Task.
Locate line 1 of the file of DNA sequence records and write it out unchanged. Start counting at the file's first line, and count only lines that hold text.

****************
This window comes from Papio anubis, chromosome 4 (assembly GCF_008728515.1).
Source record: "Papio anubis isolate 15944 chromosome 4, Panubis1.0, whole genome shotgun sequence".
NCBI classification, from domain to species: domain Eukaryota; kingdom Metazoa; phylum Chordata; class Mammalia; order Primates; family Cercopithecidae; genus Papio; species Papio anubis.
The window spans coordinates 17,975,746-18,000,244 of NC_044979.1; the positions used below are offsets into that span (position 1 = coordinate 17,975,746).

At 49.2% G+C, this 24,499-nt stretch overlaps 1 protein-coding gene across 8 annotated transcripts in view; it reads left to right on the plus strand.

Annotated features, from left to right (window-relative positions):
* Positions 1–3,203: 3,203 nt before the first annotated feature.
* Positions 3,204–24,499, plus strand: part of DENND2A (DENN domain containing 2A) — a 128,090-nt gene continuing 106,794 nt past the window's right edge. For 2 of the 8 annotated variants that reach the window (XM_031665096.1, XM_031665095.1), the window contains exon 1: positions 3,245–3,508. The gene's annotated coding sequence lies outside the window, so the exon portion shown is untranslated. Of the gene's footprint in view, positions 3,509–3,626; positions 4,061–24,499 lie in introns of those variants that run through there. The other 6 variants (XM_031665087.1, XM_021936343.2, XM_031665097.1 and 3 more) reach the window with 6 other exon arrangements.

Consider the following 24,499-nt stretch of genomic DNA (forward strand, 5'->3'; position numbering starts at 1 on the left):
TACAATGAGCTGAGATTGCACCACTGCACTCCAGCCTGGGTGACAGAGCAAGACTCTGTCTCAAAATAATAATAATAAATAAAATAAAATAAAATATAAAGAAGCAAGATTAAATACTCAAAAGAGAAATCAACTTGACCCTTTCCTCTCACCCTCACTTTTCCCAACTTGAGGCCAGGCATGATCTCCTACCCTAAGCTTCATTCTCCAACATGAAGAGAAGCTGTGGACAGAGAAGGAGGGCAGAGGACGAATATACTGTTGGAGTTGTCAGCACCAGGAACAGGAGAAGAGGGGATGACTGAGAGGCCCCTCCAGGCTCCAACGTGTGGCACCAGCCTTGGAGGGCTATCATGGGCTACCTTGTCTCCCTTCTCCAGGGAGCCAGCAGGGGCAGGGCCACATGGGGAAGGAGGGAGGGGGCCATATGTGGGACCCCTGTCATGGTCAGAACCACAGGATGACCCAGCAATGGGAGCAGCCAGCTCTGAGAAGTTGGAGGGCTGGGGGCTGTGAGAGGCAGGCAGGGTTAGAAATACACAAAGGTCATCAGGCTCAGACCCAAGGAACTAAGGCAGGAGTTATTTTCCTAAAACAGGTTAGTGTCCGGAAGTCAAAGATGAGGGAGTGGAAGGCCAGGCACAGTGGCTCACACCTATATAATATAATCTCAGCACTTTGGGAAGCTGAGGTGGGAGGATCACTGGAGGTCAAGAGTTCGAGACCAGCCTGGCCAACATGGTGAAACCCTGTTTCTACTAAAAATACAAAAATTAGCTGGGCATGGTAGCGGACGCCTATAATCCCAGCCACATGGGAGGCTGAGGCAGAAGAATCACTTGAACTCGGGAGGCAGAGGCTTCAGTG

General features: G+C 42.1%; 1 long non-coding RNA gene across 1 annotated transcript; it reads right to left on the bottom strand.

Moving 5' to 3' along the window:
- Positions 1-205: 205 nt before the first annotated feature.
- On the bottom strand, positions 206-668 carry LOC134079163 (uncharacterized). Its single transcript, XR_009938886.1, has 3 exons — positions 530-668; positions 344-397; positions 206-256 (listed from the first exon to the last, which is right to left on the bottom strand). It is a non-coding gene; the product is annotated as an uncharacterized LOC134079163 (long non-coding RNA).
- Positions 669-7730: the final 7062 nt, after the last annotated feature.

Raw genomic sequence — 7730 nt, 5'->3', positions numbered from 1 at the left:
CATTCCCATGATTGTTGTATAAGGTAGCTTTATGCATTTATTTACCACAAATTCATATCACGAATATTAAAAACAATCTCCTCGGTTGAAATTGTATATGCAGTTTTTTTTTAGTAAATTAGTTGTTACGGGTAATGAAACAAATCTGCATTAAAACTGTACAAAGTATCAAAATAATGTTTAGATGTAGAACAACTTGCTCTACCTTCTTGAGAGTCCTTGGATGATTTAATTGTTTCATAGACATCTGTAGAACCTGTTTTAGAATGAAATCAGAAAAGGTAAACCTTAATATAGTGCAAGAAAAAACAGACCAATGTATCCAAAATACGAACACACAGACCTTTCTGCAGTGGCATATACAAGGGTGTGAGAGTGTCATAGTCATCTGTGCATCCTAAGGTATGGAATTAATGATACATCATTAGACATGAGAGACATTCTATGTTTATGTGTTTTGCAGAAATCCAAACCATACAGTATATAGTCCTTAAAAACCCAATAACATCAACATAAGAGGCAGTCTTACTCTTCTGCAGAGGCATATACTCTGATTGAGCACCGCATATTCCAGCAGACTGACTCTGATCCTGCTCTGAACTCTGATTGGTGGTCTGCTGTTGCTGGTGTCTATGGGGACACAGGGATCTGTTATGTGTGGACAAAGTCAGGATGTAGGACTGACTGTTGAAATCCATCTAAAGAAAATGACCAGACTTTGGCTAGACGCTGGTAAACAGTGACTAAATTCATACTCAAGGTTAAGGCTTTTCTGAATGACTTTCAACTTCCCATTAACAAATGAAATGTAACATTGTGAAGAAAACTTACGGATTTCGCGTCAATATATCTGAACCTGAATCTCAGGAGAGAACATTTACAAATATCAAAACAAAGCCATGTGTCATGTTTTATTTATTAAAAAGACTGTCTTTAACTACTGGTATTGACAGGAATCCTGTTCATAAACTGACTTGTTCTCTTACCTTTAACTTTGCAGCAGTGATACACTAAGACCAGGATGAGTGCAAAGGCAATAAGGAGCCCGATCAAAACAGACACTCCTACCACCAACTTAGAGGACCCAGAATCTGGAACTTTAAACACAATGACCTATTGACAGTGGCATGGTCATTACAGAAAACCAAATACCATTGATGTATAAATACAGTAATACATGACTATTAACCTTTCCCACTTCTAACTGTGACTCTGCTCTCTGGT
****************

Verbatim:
This window comes from Papio anubis, chromosome 4 (assembly GCF_008728515.1).